Nigeria's Government ignoring growing violence
Real freedom too often gets lost behind self serving moves by governments that are working to solidify their base. The increasing conflict in Nigeria is directly related to the present National government’s lack of interest in extending equal protection to all of its citizens. While the vicious antics of Boko Haram have received some public attention, there has arisen a second upheaval with potential to impact the future stability of the country of Nigeria.
Conflict has risen between Muslim Fulani herdsmen and Christian landowners. While initially there were complicated factors revolving around ownership and usage of land, this has now become a conflict pitting one faith community against another. It has been exploited by outside extremists who have both introduced a radical Islamist theology that targets Christians and their communities, and which have provided outside resources to feed the conflict. For several years there have been increasing numbers of attacks on Christian villages. Fulani herdsmen have been encouraged to form militias and in Kaduna state alone it is estimated that there are now more than 50,000 Christians who have been displaced from 109 villages. There is fertile soil for this ideology amongst parts of the Fulani community as herdsmen search for new land for their flocks.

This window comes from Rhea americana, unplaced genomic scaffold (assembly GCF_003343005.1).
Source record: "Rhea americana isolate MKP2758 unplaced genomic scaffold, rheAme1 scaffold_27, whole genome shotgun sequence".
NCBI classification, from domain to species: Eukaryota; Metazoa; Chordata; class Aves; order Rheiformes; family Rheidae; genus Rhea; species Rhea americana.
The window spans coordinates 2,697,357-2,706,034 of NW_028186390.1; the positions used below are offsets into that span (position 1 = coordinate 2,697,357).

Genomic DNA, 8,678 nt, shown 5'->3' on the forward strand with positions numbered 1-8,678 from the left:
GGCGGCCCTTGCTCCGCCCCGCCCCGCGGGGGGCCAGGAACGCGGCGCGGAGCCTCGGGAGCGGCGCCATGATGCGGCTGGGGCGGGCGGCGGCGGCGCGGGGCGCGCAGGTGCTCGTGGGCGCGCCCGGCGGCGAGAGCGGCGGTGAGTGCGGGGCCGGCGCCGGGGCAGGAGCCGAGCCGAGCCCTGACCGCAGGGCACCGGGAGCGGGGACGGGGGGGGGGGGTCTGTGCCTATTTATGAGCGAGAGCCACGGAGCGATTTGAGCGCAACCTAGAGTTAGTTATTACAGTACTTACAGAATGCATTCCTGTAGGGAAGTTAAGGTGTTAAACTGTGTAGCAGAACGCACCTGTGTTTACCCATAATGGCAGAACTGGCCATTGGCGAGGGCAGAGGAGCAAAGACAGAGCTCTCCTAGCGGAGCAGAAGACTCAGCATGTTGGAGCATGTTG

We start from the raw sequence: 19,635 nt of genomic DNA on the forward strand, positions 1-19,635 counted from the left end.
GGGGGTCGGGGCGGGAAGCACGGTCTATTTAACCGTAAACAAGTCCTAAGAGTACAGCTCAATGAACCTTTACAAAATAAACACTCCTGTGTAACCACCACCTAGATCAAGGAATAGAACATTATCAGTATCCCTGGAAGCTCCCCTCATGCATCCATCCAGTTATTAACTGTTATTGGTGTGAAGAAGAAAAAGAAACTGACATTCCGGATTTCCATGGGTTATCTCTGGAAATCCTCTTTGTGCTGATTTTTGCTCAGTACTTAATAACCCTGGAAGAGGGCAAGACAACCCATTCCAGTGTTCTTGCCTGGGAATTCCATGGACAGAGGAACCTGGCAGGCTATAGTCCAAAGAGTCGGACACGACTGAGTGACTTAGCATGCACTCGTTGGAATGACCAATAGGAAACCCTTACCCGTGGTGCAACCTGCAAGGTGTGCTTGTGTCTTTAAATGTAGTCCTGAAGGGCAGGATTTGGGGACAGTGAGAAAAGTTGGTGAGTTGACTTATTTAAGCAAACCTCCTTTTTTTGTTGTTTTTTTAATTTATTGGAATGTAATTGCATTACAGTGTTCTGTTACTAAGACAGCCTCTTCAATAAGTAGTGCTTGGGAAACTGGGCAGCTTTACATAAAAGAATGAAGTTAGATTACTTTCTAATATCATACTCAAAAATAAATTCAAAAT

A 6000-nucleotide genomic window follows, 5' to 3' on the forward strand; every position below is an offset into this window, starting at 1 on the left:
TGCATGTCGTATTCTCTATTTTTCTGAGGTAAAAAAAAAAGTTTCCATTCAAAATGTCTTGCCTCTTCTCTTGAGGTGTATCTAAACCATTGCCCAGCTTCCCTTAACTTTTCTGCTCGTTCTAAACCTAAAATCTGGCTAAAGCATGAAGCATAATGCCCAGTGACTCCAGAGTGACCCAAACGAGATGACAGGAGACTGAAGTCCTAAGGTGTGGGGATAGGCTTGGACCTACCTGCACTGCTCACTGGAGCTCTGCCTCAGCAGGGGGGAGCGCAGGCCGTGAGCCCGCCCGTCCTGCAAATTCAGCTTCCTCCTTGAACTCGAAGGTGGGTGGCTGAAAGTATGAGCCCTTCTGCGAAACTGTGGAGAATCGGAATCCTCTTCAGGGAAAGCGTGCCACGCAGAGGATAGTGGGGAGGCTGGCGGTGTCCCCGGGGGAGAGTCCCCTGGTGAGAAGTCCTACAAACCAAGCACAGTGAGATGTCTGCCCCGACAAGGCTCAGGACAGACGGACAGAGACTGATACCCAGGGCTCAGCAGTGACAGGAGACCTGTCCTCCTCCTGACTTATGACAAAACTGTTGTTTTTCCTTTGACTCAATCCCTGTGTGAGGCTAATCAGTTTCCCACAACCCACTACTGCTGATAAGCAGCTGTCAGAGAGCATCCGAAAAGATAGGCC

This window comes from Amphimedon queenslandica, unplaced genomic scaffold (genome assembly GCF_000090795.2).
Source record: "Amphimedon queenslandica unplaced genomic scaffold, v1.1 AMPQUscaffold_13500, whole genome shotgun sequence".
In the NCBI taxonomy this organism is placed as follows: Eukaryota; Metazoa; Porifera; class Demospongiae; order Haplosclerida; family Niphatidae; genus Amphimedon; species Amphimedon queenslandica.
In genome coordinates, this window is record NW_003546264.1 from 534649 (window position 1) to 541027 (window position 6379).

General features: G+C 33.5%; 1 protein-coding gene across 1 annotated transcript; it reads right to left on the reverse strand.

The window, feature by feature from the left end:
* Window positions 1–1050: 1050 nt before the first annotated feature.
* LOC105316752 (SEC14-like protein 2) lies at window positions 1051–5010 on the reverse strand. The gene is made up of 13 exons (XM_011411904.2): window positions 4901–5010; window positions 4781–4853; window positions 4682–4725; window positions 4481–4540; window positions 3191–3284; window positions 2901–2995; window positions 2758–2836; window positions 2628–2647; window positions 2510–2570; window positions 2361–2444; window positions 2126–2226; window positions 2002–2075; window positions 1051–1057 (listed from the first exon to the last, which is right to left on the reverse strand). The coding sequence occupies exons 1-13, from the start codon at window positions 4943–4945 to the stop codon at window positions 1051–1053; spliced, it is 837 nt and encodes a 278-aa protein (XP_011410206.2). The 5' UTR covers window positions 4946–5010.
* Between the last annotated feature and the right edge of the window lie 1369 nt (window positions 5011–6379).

This development falls at the feet of President Muhammadu Buhari, himself a Fulani, who in 2015 was elected president of Nigeria. He has done little to respond.
Because the response of the national government has been so tepid, little has been done to protect these communities. Individuals, schools and communities have been targeted. The result has been an ever increasing number of herdsmen attacks, of deaths, of kidnappings and rapes. (Christian landowners)
The Nigerian government needs to do better. Their failure to seriously address a tribal land use issue has been allowed develop to the point that it has become a full blown campaign that threatens to spread division and violence throughout Nigeria. It could not have been handled more poorly.
What began as a regional conflict has been allowed to grow. Now Civil Society organizations are issuing genocide warnings for Nigeria.
It is not too late for the Nigerian government to do the right thing, to establish control in these areas and to promote the basic freedom and protection that every Nigerian citizen deserves
Too often in the past these first warnings have been ignored. Eventually the world is forced to pick up the pieces of conflicts that have repercussions for decades. Let's not let this happen in Nigeria.
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